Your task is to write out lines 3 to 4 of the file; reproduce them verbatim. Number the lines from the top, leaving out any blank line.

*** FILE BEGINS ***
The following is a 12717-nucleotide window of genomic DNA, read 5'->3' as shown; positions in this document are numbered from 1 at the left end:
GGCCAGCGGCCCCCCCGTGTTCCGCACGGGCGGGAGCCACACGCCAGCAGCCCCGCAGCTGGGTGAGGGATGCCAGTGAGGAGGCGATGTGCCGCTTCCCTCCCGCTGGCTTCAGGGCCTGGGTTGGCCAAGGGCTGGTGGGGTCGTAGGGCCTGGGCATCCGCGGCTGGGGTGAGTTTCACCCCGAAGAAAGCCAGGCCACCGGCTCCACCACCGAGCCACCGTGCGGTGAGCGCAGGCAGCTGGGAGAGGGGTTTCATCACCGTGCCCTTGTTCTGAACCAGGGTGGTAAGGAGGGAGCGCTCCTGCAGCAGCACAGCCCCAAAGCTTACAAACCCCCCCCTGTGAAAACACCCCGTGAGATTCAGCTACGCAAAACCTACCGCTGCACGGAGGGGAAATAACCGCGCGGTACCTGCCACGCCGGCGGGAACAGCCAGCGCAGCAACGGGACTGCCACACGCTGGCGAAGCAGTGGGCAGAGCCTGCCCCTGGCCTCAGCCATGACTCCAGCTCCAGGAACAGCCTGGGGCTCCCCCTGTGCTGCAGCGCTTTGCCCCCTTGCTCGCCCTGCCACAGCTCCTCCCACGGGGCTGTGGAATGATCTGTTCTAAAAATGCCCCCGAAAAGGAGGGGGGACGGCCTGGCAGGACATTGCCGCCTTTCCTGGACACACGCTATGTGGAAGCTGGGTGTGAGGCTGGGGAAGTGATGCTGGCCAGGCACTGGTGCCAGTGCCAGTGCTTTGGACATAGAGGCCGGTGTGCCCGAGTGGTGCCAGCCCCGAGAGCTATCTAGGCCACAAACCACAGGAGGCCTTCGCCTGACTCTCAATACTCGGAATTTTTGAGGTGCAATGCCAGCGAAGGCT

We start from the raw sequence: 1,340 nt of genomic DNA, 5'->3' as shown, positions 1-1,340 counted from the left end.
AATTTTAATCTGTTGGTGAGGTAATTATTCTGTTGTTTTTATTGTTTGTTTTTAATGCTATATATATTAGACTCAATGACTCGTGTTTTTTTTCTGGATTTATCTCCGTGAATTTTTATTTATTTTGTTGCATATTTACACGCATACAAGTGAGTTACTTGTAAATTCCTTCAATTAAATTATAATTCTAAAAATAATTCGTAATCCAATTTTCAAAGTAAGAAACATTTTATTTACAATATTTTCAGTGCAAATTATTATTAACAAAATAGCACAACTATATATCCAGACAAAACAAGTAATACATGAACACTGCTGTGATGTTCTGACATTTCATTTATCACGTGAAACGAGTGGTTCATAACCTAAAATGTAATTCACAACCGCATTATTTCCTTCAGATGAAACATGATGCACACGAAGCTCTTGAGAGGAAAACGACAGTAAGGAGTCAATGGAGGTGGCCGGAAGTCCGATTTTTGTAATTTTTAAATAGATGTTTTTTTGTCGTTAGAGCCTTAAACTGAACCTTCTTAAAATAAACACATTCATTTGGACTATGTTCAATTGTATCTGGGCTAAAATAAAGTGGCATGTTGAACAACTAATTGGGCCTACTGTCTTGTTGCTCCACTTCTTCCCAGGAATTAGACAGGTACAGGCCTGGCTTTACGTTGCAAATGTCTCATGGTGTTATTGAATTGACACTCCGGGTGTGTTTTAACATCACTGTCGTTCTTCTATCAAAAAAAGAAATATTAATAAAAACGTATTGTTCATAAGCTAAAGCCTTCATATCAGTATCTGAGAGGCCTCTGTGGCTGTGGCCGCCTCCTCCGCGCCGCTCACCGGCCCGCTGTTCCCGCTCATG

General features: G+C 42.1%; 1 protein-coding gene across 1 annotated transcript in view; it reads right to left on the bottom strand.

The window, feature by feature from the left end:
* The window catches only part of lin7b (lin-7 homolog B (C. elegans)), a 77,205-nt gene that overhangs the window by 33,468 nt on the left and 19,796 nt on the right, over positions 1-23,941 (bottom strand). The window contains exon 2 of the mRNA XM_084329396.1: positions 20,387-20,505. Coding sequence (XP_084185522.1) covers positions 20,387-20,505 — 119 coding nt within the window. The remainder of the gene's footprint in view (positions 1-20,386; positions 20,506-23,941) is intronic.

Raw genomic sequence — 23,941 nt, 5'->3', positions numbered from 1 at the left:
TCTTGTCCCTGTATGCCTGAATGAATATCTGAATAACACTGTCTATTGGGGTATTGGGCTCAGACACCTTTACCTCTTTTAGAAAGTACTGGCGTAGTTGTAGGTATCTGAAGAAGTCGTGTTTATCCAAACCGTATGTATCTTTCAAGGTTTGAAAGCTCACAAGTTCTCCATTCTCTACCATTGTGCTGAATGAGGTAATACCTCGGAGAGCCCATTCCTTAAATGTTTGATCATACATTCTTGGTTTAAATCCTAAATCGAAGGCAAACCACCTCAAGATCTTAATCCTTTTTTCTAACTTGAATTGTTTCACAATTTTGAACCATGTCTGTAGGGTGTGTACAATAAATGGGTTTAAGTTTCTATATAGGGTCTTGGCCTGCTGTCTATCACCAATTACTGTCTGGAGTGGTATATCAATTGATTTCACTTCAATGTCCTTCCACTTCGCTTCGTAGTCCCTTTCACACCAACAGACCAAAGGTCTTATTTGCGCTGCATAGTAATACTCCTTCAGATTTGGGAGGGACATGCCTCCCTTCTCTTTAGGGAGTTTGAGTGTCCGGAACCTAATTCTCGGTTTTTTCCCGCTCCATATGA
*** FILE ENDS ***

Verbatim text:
We start from the raw sequence: 1,340 nt of genomic DNA, 5'->3' as shown, positions 1-1,340 counted from the left end.
AATTTTAATCTGTTGGTGAGGTAATTATTCTGTTGTTTTTATTGTTTGTTTTTAATGCTATATATATTAGACTCAATGACTCGTGTTTTTTTTCTGGATTTATCTCCGTGAATTTTTATTTATTTTGTTGCATATTTACACGCATACAAGTGAGTTACTTGTAAATTCCTTCAATTAAATTATAATTCTAAAAATAATTCGTAATCCAATTTTCAAAGTAAGAAACATTTTATTTACAATATTTTCAGTGCAAATTATTATTAACAAAATAGCACAACTATATATCCAGACAAAACAAGTAATACATGAACACTGCTGTGATGTTCTGACATTTCATTTATCACGTGAAACGAGTGGTTCATAACCTAAAATGTAATTCACAACCGCATTATTTCCTTCAGATGAAACATGATGCACACGAAGCTCTTGAGAGGAAAACGACAGTAAGGAGTCAATGGAGGTGGCCGGAAGTCCGATTTTTGTAATTTTTAAATAGATGTTTTTTTGTCGTTAGAGCCTTAAACTGAACCTTCTTAAAATAAACACATTCATTTGGACTATGTTCAATTGTATCTGGGCTAAAATAAAGTGGCATGTTGAACAACTAATTGGGCCTACTGTCTTGTTGCTCCACTTCTTCCCAGGAATTAGACAGGTACAGGCCTGGCTTTACGTTGCAAATGTCTCATGGTGTTATTGAATTGACACTCCGGGTGTGTTTTAACATCACTGTCGTTCTTCTATCAAAAAAAGAAATATTAATAAAAACGTATTGTTCATAAGCTAAAGCCTTCATATCAGTATCTGAGAGGCCTCTGTGGCTGTGGCCGCCTCCTCCGCGCCGCTCACCGGCCCGCTGTTCCCGCTCATG